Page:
I found the dough to be very soft, almost too soft to work with after sitting out for 20 minutes. After I had cut out the circles for my bowls, I used an offset spatula to lift the edge of the dough and rolled into up. I then unrolled it on top of the bowls, stretching it as needed to have it hang over the sides.
- 1 stick of butter, chilled, cut into pea sized pieces
- 1 8 ounce container of cream cheese, block style, cut into pieces
- 1 1/2 cups all purpose flour, plus extra for kneading
- 1/8 teaspoon kosher salt
- 1 egg yolk
- 1 to 2 tablespoons cold water
- Extra virgin olive oil
- 1 large onion, cut into 1/2 inch dice
- 2 ribs of celery, cut into 1/2 inch dice
- 1 large or 2 small carrots, peeled and cut into 1/2 inch dice
- Kosher salt
- 2 cloves garlic, finely chopped
- 3 pounds skinless chicken legs and thighs (I couldn’t find skinless so I just removed the skin myself. It’s messy but it can be done.)
- 4 cups chicken stock (I used boxed broth. It was fine but it probably would have been better with stock.)
- 2 cups butternut squash, peeled and cut into 1/2 inch dice
- 1 1/2 cups haricot verts (or regular string beans) cut into 1/2 inch pieces
- 6 sage leaves, finely chopped
- 4 tablespoons butter
- 4 tablespoons all purpose flour
- 1 egg beaten with 2 tablespoons water
Combine the stick of butter, cream cheese, 1 1/2 cups flour, and 1/8 teaspoon salt in a food processor. Pulse to combine. Continue to pulse until the ingredients start to come together in a crumbly mixture. Add the egg yolk and 1 tablespoon of water. Pulse a few more times until the the dough starts to form a ball. If your dough looks wet, add a bit more flour. If it looks dry, add more water, a few drops at a time.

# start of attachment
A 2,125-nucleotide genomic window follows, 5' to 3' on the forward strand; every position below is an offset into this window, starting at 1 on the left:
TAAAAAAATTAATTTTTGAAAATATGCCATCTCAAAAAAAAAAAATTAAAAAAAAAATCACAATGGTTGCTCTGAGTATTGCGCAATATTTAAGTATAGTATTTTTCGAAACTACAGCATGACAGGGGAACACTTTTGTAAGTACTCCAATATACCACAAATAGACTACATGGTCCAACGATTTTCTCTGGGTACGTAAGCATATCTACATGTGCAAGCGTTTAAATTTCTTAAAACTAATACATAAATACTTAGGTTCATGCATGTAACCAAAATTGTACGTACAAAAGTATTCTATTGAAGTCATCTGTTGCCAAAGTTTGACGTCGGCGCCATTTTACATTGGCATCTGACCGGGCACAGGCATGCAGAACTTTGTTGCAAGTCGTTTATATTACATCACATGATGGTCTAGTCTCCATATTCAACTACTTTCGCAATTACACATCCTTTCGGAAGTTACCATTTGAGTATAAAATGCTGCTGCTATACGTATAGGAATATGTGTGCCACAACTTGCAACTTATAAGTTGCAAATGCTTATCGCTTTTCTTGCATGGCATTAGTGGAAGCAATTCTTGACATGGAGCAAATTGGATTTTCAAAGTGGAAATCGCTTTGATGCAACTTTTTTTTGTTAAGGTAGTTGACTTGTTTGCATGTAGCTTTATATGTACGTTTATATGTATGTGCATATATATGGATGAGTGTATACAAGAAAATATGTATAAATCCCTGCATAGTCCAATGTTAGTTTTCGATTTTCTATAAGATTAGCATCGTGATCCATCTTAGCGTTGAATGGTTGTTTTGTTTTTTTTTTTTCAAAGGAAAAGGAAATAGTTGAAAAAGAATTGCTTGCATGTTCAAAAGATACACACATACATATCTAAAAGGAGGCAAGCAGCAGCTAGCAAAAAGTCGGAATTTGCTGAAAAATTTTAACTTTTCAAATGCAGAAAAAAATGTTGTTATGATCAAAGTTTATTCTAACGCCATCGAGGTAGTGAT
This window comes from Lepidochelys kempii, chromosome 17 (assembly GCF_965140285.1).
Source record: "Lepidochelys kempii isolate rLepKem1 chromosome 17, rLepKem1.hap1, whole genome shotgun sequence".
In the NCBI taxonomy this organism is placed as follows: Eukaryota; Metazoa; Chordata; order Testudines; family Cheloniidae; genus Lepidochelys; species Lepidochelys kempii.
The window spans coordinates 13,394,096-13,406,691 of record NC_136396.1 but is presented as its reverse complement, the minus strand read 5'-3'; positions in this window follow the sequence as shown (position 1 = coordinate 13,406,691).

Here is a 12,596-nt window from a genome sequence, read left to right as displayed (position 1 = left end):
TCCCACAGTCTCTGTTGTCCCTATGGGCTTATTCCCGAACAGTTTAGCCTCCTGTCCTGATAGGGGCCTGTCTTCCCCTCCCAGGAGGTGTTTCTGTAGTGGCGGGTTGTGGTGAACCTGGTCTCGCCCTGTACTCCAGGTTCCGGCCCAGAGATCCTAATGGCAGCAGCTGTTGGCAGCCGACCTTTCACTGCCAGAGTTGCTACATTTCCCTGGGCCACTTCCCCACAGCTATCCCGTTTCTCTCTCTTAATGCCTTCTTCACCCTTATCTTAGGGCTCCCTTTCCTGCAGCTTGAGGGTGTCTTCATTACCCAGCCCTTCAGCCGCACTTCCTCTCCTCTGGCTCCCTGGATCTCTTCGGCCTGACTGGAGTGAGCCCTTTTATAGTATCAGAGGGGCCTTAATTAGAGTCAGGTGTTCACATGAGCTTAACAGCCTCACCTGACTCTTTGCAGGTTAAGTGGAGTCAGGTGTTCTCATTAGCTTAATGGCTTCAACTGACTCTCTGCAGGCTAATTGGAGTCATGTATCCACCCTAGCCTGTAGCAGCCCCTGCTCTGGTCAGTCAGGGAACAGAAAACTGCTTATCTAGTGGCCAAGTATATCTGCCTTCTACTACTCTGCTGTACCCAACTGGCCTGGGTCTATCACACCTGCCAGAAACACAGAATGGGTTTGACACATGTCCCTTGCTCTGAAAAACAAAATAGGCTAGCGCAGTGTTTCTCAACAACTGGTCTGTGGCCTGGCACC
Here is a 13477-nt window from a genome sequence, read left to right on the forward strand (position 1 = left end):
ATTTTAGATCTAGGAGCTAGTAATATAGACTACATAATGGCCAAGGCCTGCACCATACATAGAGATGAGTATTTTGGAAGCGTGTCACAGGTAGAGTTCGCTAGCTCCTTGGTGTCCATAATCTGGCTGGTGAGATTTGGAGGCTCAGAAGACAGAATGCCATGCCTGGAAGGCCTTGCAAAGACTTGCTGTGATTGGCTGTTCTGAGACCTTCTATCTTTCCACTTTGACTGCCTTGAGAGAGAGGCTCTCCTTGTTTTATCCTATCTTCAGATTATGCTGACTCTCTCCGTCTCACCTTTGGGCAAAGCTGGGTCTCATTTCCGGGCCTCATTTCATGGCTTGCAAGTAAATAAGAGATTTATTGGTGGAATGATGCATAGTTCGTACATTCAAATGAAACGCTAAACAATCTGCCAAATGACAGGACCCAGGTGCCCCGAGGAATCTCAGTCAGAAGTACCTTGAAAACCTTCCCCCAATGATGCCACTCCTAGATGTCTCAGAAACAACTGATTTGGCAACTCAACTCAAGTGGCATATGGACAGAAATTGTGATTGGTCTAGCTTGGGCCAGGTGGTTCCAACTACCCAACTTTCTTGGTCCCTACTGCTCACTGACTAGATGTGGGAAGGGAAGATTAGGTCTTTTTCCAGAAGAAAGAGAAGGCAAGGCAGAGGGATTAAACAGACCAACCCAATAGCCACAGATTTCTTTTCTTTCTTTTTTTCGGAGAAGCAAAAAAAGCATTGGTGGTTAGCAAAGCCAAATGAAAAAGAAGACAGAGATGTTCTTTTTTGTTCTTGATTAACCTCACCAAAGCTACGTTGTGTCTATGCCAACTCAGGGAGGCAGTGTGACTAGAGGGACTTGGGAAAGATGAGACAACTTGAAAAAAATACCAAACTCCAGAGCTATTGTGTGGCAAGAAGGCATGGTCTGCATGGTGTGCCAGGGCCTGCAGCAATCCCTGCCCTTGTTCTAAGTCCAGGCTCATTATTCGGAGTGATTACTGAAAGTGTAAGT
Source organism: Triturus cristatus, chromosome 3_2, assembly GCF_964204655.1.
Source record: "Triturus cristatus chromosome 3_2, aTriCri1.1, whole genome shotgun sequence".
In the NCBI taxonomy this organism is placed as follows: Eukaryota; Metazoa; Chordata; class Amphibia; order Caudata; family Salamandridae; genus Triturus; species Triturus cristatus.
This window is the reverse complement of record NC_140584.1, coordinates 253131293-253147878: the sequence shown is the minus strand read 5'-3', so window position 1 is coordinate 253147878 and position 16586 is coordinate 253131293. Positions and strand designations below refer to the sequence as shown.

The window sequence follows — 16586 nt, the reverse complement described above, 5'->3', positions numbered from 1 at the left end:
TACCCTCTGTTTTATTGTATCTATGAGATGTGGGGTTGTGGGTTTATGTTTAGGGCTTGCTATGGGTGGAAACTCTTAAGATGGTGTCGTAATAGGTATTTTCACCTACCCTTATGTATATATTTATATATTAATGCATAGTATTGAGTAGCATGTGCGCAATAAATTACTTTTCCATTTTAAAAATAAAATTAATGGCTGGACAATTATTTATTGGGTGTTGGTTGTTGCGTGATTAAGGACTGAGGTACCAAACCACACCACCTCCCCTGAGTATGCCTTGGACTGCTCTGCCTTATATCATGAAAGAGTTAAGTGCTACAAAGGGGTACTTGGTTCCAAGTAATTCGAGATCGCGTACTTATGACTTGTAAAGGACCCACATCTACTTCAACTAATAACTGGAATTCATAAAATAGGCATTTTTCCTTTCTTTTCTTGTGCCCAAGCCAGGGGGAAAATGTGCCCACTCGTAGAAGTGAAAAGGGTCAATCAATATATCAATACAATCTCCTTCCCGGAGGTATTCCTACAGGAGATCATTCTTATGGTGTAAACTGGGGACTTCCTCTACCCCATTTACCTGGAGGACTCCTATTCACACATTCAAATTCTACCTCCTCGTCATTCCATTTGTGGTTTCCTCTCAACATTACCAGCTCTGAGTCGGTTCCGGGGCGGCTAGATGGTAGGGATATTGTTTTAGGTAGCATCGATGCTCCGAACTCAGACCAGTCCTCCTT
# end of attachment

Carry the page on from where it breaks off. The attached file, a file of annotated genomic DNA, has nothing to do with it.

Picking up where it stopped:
Once your dough has formed a ball, turn it out onto a floured surface and gently knead it a few times. Lightly dust the dough with flour and form it into a disk. Wrap the dough in plastic wrap and refrigerate until ready to use. When ready to use the dough, let it sit at room temperature for 10 to 20 minutes to soften.
Coat the bottom of a dutch oven or stock pot with about 1 tablespoon olive oil and place over medium heat. Add the onions, celery, and carrots and sprinkle with a pinch of kosher salt. Cook the vegetables for 7 to 8 minutes. Add the garlic and cook for another 2 to 3 minutes. Add the chicken and chicken stock. If the liquid doesn’t cover the chicken, add water until it does. Bring the liquid to a boil over high heat, then reduce the heat and simmer for 30 minutes.
Meanwhile, coat the butternut squash with 1 tablespoon of olive oil and a pinch of salt. Place on a sheet pan and roast in a 425 degree oven for about 30 minutes. The squash will still be slightly firm and not quite browned. Remove from the oven and let cool.
After the chicken has cooked for 30 minutes, carefully remove the chicken and vegetables from the liquid and place in a bowl, reserving the liquid. When cool enough to handle, remove the chicken from the bones and stir into the vegetables. Add the roasted squash to the chicken and other vegetables. Stir to combine and taste for seasoning. Add salt if desired. Stir in the haricot verts or string beans, whichever you are using, and chopped sage.